McGovern returned to Mitchell and graduated from Dakota Wesleyan after the war’s end, and after a year of divinity school, switched to the study of history and political science at Northwestern University. He earned his master’s and doctoral degrees, returned to Dakota Wesleyan to teach history and government, and switched from his family’s Republican roots to the Democratic Party.
“I think it was my study of history that convinced me that the Democratic Party was more on the side of the average American,” he said.
In the early 1950s, Democrats held no major offices in South Dakota and only a handful of legislative seats. McGovern, who had gotten into Democratic politics as a campaign volunteer, left teaching in 1953 to become executive secretary of the South Dakota Democratic Party. Three years later, he won an upset election to the House; he served two terms and left to run for Senate.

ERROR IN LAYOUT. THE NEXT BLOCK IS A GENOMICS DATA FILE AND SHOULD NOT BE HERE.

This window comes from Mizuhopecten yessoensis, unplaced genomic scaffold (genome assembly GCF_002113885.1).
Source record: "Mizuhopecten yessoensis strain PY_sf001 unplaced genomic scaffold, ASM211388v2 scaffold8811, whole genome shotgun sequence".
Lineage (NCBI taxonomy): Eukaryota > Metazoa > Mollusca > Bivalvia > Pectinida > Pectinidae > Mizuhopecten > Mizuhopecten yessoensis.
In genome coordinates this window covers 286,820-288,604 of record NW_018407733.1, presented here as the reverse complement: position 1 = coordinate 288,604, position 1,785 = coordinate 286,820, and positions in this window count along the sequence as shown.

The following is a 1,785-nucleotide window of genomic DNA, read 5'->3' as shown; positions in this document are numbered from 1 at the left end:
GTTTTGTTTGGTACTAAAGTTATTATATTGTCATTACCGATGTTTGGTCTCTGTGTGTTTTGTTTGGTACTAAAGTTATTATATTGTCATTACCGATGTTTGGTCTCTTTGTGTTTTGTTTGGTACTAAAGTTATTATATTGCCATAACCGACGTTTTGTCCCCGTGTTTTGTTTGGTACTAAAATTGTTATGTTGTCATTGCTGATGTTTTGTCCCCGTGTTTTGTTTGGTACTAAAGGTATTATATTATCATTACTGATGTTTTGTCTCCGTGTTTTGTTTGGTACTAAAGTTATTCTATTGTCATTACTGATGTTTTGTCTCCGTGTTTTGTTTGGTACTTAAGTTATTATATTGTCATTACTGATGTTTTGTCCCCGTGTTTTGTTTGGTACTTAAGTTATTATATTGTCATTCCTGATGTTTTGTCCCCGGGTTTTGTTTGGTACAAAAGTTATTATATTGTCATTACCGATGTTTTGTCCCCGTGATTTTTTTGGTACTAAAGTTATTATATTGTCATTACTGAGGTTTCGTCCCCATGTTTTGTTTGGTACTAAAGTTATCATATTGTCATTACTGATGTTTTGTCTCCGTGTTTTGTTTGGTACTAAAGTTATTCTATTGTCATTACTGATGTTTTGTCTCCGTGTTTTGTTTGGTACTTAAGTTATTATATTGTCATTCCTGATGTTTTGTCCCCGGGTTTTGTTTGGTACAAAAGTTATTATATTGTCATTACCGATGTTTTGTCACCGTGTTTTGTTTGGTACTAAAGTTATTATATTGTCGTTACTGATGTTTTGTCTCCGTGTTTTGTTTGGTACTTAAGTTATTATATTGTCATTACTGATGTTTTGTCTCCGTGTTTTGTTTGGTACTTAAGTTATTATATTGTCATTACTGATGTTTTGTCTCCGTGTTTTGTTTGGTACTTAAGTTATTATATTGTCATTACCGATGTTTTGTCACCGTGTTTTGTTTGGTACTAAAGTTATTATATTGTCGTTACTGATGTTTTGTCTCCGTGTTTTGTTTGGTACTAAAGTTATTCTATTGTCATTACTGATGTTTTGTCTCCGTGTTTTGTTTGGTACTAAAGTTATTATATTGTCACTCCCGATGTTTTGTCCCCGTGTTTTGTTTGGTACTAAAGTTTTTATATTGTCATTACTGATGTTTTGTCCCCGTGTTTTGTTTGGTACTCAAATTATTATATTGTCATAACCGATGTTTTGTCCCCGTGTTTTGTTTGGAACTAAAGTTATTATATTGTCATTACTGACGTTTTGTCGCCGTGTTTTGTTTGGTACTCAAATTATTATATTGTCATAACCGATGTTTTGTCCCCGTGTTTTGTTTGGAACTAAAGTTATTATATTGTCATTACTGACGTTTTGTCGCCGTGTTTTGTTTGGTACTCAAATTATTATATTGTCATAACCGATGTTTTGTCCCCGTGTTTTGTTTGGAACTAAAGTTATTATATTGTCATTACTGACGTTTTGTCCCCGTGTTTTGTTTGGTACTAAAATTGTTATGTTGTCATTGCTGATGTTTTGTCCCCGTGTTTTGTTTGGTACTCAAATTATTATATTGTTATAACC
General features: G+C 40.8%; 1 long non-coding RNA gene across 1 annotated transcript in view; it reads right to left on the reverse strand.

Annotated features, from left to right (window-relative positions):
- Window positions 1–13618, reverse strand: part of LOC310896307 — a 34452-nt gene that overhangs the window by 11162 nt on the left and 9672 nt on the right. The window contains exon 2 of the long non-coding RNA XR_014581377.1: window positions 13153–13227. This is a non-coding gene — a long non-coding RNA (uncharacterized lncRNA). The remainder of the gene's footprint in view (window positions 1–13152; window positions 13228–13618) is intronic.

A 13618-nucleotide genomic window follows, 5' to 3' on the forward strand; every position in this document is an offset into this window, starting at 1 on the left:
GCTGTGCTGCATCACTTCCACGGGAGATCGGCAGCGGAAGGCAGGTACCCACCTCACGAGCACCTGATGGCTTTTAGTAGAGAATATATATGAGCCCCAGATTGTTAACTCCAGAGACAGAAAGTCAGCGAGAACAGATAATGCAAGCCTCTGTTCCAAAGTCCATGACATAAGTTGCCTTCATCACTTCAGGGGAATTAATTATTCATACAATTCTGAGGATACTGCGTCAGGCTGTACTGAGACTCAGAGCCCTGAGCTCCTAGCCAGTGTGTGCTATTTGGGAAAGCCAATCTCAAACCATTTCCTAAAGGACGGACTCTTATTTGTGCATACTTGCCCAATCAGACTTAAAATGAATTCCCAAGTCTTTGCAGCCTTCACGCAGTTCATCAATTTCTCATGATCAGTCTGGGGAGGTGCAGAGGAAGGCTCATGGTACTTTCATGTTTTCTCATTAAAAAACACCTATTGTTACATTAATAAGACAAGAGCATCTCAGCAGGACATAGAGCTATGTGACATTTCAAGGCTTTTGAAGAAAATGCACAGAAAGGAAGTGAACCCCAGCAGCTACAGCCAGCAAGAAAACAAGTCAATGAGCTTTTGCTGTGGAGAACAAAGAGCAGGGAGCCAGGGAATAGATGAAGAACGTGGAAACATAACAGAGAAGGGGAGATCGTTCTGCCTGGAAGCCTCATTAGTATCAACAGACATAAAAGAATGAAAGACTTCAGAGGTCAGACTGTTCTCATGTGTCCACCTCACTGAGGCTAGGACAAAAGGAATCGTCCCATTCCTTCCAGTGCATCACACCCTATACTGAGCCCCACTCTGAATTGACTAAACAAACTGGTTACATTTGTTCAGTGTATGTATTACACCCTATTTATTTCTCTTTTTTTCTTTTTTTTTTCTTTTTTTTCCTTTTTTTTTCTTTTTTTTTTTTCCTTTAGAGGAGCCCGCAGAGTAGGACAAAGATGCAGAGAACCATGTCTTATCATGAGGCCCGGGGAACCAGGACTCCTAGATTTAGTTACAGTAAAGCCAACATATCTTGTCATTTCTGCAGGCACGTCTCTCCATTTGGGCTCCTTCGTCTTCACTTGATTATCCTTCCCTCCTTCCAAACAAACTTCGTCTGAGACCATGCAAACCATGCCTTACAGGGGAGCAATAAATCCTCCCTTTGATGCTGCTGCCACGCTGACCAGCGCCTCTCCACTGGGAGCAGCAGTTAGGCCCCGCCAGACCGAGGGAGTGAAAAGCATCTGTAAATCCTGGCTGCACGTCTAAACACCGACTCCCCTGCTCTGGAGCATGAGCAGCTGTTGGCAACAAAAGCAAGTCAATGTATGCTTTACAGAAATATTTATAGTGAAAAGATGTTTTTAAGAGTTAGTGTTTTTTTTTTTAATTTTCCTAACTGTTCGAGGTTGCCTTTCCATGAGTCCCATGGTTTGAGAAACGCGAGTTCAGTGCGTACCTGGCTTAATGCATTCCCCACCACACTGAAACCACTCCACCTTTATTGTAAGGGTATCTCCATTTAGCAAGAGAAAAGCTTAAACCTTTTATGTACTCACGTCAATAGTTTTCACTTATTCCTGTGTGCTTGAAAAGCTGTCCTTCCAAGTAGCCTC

Challenging conservative Republican Sen. Karl Mundt in 1960, he lost what he called his “worst campaign.” He said later that he’d hated Mundt so much that he’d lost his sense of balance.
President John F. Kennedy named McGovern head of the Food for Peace program, which sends U.S. commodities to deprived areas around the world. He made a second Senate bid in 1962, unseating Sen. Joe Bottum by just 597 votes. He was the first Democrat elected to the U.S. Senate from South Dakota since 1930.
In his first year in office, McGovern took to the Senate floor to say that the Vietnam war was a trap that would haunt the United States — a speech that drew little notice. He voted the following August in favor of the Gulf of Tonkin resolution under which President Lyndon B. Johnson escalated the U.S. war in the southeast Asian nation.